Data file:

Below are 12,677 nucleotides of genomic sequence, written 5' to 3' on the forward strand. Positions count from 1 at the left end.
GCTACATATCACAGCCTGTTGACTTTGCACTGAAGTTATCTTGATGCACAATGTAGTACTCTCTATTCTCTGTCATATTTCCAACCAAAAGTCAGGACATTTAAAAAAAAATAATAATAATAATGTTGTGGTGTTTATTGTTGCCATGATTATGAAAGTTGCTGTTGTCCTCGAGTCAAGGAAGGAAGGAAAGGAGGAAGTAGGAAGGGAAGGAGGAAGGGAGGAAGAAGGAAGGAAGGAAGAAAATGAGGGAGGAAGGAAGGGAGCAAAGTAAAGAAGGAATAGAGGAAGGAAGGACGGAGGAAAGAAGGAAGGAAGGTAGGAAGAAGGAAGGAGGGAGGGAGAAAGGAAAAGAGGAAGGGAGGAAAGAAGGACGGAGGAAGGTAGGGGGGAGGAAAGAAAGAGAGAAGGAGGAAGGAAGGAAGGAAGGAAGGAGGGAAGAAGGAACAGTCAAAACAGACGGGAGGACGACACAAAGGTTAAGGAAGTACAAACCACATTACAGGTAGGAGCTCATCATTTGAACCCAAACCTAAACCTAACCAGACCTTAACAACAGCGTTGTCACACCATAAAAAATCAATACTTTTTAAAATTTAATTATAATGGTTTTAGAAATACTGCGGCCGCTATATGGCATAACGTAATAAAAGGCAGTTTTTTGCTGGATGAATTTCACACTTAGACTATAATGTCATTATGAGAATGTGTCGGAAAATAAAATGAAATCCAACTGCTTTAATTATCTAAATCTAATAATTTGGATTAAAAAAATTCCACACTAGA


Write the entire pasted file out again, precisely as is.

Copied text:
Below are 12,677 nucleotides of genomic sequence, written 5' to 3' on the forward strand. Positions count from 1 at the left end.
GCTACATATCACAGCCTGTTGACTTTGCACTGAAGTTATCTTGATGCACAATGTAGTACTCTCTATTCTCTGTCATATTTCCAACCAAAAGTCAGGACATTTAAAAAAAAATAATAATAATAATGTTGTGGTGTTTATTGTTGCCATGATTATGAAAGTTGCTGTTGTCCTCGAGTCAAGGAAGGAAGGAAAGGAGGAAGTAGGAAGGGAAGGAGGAAGGGAGGAAGAAGGAAGGAAGGAAGAAAATGAGGGAGGAAGGAAGGGAGCAAAGTAAAGAAGGAATAGAGGAAGGAAGGACGGAGGAAAGAAGGAAGGAAGGTAGGAAGAAGGAAGGAGGGAGGGAGAAAGGAAAAGAGGAAGGGAGGAAAGAAGGACGGAGGAAGGTAGGGGGGAGGAAAGAAAGAGAGAAGGAGGAAGGAAGGAAGGAAGGAAGGAGGGAAGAAGGAACAGTCAAAACAGACGGGAGGACGACACAAAGGTTAAGGAAGTACAAACCACATTACAGGTAGGAGCTCATCATTTGAACCCAAACCTAAACCTAACCAGACCTTAACAACAGCGTTGTCACACCATAAAAAATCAATACTTTTTAAAATTTAATTATAATGGTTTTAGAAATACTGCGGCCGCTATATGGCATAACGTAATAAAAGGCAGTTTTTTGCTGGATGAATTTCACACTTAGACTATAATGTCATTATGAGAATGTGTCGGAAAATAAAATGAAATCCAACTGCTTTAATTATCTAAATCTAATAATTTGGATTAAAAAAATTCCACACTAGA